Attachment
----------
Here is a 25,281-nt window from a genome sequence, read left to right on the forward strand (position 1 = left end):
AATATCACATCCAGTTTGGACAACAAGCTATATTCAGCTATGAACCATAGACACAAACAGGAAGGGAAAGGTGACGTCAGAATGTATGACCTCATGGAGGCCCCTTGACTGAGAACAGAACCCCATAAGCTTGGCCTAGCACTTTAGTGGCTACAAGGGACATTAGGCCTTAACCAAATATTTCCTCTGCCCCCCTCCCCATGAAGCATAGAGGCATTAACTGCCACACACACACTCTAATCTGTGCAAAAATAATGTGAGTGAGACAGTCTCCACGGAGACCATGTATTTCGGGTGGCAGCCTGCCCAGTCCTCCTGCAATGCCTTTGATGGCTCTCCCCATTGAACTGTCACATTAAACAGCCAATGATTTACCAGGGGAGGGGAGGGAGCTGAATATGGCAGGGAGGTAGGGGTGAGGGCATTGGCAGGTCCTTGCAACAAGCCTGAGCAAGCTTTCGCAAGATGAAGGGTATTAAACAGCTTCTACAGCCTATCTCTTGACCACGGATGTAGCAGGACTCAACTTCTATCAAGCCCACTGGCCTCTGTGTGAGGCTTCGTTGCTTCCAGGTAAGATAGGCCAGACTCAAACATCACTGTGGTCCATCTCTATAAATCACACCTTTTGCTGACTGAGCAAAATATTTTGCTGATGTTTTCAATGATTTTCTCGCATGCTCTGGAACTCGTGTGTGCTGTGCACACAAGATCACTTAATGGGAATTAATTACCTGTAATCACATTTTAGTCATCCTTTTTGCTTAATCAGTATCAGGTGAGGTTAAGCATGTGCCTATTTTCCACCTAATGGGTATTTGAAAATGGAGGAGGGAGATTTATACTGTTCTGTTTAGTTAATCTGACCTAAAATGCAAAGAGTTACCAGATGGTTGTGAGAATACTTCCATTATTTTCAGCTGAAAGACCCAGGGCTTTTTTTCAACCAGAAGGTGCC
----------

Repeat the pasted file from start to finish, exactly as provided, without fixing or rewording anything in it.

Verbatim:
Here is a 25,281-nt window from a genome sequence, read left to right on the forward strand (position 1 = left end):
AATATCACATCCAGTTTGGACAACAAGCTATATTCAGCTATGAACCATAGACACAAACAGGAAGGGAAAGGTGACGTCAGAATGTATGACCTCATGGAGGCCCCTTGACTGAGAACAGAACCCCATAAGCTTGGCCTAGCACTTTAGTGGCTACAAGGGACATTAGGCCTTAACCAAATATTTCCTCTGCCCCCCTCCCCATGAAGCATAGAGGCATTAACTGCCACACACACACTCTAATCTGTGCAAAAATAATGTGAGTGAGACAGTCTCCACGGAGACCATGTATTTCGGGTGGCAGCCTGCCCAGTCCTCCTGCAATGCCTTTGATGGCTCTCCCCATTGAACTGTCACATTAAACAGCCAATGATTTACCAGGGGAGGGGAGGGAGCTGAATATGGCAGGGAGGTAGGGGTGAGGGCATTGGCAGGTCCTTGCAACAAGCCTGAGCAAGCTTTCGCAAGATGAAGGGTATTAAACAGCTTCTACAGCCTATCTCTTGACCACGGATGTAGCAGGACTCAACTTCTATCAAGCCCACTGGCCTCTGTGTGAGGCTTCGTTGCTTCCAGGTAAGATAGGCCAGACTCAAACATCACTGTGGTCCATCTCTATAAATCACACCTTTTGCTGACTGAGCAAAATATTTTGCTGATGTTTTCAATGATTTTCTCGCATGCTCTGGAACTCGTGTGTGCTGTGCACACAAGATCACTTAATGGGAATTAATTACCTGTAATCACATTTTAGTCATCCTTTTTGCTTAATCAGTATCAGGTGAGGTTAAGCATGTGCCTATTTTCCACCTAATGGGTATTTGAAAATGGAGGAGGGAGATTTATACTGTTCTGTTTAGTTAATCTGACCTAAAATGCAAAGAGTTACCAGATGGTTGTGAGAATACTTCCATTATTTTCAGCTGAAAGACCCAGGGCTTTTTTTCAACCAGAAGGTGCC